CAMP LEMONIER, Djibouti -- “Our nation is a rainbow, red, yellow, brown, black and white, we’re all precious in God’s sight.”
Jesse Jackson said this on July 17, 1984, a quote that hits home for members of Combined Joint Task Force-Horn of Africa-where troops come from different services as well as backgrounds celebrating Black History Month.
The month was full of activities including singing, dancing, sporting events, movie night and lectures about profound individuals in black history. Many cultural events also happened with the local people celebrating Black History Month like soul food sampling here and Djiboutian food sampling in Djibouti City.
“It was great getting together with the Djiboutian Black History Month members,” said Air Force Capt. Shawanda A. Primm, data systems officer for CJTF-HOA. “I think we all learned a lot from each other.”
To kick off the festivities for the month, more than 50 service members from Camp Lemonier attended a reception in Djibouti City to celebrate black history with members of local community.
“What better place to celebrate black history than in Africa where it started,” said Primm, an Aliceville, Ala., native. “It was a great opportunity to learn more about history, and also build friendships within the community.”
Many service members said the best part of being in the group was sharing cultures with the people in the community. Before each of them arrived here, many never thought they would be given the chance to share American culture with people from a different country.
“I know that we will leave a major impression here,” said Lance Cpl. Matthew Marcellus, an aircrew survival equipmentman for Marine Heavy Helicopter Squadron 464. “An impression that Americans are much more than they expected.”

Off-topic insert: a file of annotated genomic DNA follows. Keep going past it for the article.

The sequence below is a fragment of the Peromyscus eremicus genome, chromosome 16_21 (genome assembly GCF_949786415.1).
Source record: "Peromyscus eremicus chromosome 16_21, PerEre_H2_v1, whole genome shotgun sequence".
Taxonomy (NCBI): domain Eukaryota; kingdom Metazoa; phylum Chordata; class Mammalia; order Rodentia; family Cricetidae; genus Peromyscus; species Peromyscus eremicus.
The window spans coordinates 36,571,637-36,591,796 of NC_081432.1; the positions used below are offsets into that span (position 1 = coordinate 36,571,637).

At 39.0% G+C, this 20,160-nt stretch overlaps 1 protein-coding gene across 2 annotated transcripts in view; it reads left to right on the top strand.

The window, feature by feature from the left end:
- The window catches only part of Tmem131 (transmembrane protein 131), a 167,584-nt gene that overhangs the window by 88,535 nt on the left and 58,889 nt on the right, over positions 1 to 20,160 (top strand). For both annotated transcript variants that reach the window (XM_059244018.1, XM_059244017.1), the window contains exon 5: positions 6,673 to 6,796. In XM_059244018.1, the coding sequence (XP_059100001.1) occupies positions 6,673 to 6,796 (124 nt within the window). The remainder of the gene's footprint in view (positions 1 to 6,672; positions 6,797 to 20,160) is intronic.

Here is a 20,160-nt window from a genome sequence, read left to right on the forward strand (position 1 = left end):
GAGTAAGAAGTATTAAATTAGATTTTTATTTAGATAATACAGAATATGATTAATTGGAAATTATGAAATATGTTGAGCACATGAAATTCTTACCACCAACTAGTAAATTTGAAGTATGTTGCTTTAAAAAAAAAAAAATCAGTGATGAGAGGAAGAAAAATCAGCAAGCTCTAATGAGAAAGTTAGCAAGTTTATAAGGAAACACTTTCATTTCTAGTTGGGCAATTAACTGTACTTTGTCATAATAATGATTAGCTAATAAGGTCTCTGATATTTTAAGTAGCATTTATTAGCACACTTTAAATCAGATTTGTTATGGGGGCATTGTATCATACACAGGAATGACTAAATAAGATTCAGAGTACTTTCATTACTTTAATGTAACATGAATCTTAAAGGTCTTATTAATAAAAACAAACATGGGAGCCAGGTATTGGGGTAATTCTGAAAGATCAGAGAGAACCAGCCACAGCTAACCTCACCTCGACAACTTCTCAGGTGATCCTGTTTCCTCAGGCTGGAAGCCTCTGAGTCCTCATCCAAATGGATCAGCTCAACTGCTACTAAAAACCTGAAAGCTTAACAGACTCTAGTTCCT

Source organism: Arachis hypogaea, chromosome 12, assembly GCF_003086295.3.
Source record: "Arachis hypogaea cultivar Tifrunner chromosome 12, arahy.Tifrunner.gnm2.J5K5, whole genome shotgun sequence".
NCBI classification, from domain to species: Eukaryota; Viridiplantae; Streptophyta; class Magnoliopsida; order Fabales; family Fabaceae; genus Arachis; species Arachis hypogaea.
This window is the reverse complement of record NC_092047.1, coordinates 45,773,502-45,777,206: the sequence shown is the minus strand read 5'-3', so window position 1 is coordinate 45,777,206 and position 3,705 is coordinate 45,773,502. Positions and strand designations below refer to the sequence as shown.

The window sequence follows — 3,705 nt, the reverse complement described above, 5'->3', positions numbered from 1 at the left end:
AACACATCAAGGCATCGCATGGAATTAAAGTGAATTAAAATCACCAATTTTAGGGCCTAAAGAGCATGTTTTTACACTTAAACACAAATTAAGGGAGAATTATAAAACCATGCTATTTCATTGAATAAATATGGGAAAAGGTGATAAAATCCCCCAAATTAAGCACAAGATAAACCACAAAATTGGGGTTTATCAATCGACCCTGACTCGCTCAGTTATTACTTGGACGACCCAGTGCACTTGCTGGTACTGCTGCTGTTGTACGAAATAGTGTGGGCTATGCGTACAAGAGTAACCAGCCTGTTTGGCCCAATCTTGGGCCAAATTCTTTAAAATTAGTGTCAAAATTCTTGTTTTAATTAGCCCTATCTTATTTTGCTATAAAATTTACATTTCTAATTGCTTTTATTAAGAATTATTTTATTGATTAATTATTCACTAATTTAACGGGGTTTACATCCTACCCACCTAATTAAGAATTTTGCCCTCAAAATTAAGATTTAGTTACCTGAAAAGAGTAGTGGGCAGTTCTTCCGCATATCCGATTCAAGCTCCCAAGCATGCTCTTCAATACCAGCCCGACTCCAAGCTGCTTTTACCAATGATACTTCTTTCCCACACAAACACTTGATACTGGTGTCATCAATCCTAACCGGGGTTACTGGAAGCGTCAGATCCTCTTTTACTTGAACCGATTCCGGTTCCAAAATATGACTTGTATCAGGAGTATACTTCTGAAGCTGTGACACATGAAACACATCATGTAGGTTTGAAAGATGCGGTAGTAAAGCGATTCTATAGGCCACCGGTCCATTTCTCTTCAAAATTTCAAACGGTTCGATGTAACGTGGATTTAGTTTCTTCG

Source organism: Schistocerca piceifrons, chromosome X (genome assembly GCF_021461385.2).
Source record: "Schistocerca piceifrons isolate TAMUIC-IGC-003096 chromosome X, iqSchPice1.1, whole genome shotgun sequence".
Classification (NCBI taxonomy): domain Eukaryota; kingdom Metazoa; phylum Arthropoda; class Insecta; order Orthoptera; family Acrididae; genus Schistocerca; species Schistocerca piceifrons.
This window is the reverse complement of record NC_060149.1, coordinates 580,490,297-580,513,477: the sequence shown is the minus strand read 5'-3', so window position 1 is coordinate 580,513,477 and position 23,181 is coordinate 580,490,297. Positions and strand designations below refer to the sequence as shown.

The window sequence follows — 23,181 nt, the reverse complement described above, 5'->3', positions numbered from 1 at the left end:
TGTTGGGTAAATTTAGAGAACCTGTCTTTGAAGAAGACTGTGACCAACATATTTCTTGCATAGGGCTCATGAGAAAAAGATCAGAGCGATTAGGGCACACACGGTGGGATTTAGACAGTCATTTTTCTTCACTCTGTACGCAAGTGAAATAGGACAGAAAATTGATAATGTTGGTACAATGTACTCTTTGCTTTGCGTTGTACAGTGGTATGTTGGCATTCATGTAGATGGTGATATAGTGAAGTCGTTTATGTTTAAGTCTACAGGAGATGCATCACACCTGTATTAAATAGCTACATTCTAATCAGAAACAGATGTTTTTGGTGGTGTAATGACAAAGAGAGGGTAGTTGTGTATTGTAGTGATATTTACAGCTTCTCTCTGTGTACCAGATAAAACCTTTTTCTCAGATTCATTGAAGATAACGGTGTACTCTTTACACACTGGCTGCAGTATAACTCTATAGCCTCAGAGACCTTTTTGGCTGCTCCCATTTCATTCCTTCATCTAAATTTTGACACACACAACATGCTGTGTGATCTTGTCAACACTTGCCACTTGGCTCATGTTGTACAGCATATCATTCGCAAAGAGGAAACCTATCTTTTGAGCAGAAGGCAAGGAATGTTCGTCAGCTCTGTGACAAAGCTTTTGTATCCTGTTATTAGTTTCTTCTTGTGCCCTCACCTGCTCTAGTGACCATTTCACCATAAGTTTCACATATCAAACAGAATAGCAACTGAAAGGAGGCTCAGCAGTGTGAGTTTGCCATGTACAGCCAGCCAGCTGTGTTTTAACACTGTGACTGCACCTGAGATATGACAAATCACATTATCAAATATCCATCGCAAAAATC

Along with building relationships outside the gates here, the Black History Month meetings helped bring out the “joint” in Combined Joint Task Force-Horn of Africa. Being in an environment with many services, which have different regulations, can be quite difficult to get used to.
“This is my first time in a joint environment,” said Petty Officer 2nd Class Calvin O. Wright, a supply clerk with CJTF-HOA. “The group really helped me get to know other services better.”
As the members began to get to know each other and break through the perceptions of their branch of service, friendships between each other began building. For many of them, saying goodbye will be hard, but the life-long friendships they have built will remain.
“I got to show them a side of the Marine Corps they may have never seen before,” said Marcellus.
Marcellus, a Gainesville, Fla., native said looking past the uniform was not a very difficult thing to do because history has taught him to look first at the person inside.
Even though history was a very important part of the month’s events, members of the group said that much more than that was celebrated. It is also about celebrating different cultures coming together and giving back to the community.
“I believe community service is a big part of the month also,” said Primm.
To try and give back to the community, service members traveled to a local girls’ orphanage. The group spent time with the children by singing, dancing and playing games.
“Just seeing the joy on the faces of the children when we were singing there made it all worthwhile,” said Wright.
Spreading cheer to others has always been a big part of Black History Month, which started in 1924, first known as Negro History Week. February was chosen to host Black History Month for many reasons, but primarily because it marks the birthdays of two men who significantly influenced the black American population, Abraham Lincoln and Frederick Douglass.
But much like the mind-set of profound individuals in black history, once the celebrating is finished, minds must turn to the future.
“Progress celebrated, but work remains,” said Primm.